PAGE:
Formaldehyde is a major organic pollutant and can cause great damage to human health. Current formaldehyde elimination methods focus on absorption and catalytic oxidation of indoor gaseous formaldehyde with low density. These methods cannot meet the needs of oxidative elimination of high-density formaldehyde in industrial waste water. Moreover, with these methods, formaldehyde is converted into CO2, a major component of greenhouse gases, and water. Therefore, to develop a highly efficient technique for the selective catalytic oxidation of formaldehyde is an urgent problem to be solved.
The work has received support from the “Hundred Talents Program” of the Chinese Academy of Science and National Natural Science Foundation of China.
Schematic illustration of the catalytic oxidation of formaldehyde for hydrogen production over metallic Pd nanotubes.(Image by BI Yingpu et al.)
The research group headed by Professor BI Yingpu at the Lanzhou Institute of Chemical Physics (LICP) of the Chinese academy of Sciences (CAS) has developed a facile and efficient strategy for facilitating the hydrogen production from HCHO aqueous solution by using hollow Pd nanotube as the catalysts at room temperature. The hollow Pd nanotubes could serve as a highly efficient and convenient catalyst for inhibiting Cannizzaro reaction and facilitating hydrogen generation from alkaline formaldehyde solution at room temperature. This hollow nanostructure exhibits much higher capability and stability for hydrogen production than conventional Pd nanoparticles. By further optimizing the reaction parameters, such as reaction temperature, formaldehyde concentrations, and NaOH concentrations, the hydrogen generation rates could be further increased to as high as 170ml.min-1.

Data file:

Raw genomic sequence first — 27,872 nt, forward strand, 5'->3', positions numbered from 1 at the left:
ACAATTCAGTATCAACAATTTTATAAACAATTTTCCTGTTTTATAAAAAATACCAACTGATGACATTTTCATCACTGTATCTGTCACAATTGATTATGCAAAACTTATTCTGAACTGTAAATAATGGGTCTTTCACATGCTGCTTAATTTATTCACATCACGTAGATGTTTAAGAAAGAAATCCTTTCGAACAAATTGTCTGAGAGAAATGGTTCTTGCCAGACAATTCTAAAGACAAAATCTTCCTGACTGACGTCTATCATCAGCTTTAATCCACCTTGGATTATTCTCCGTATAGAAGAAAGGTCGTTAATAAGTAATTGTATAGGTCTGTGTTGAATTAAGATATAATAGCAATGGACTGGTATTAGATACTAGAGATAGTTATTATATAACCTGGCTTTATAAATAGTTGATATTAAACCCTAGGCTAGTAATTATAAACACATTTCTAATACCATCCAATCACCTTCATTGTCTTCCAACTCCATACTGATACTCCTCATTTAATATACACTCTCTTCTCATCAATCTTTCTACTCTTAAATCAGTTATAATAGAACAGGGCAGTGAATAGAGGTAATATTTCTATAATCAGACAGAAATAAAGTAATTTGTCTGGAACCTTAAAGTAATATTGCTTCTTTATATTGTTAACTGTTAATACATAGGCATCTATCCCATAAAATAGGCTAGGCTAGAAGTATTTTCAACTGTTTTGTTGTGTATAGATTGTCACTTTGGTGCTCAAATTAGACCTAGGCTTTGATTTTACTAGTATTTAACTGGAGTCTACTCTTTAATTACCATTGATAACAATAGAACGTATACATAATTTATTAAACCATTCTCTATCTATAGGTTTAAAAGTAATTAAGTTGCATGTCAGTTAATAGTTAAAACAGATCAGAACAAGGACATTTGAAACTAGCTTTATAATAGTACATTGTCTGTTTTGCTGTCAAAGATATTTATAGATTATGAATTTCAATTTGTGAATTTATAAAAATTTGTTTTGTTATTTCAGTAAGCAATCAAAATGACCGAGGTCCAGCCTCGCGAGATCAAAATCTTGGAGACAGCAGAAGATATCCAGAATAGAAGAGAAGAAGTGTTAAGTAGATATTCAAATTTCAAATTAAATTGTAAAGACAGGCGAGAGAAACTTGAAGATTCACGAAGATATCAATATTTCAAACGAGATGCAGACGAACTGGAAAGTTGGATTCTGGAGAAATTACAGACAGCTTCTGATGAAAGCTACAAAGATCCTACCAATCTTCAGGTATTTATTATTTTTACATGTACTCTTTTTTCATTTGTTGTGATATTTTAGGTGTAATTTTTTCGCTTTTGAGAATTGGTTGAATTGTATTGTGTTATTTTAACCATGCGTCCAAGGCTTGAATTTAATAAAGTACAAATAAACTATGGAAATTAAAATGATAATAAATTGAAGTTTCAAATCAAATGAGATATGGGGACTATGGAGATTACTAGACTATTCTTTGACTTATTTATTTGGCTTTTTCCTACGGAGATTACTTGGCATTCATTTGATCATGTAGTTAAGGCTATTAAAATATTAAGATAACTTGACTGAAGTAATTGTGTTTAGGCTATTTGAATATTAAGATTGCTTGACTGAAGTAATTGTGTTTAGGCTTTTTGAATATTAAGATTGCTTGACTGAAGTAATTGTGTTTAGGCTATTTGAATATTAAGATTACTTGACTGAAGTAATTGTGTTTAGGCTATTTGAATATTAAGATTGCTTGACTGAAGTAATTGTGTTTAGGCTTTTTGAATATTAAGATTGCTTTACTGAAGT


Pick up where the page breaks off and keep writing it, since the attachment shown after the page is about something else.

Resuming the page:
In the present hydrogen production system, H2 was the only gaseous product in all catalytic experiments and at all temperature, and other gases such as CO or CO2 were not generated. Because of the low costs of reagents and the mild reaction conditions, besides formaldehyde, with the strategy, other aldehydes, including acetaldehyde, propanal, and benaldehyde, could also produce hydrogen with high efficiencies.
The method is of guiding significance for the development of efficient oxidative elimination techniques of organic aldehyde pollutants.
The findings have been published in Nano Energy (Nano Energy, 2014, 8, 103).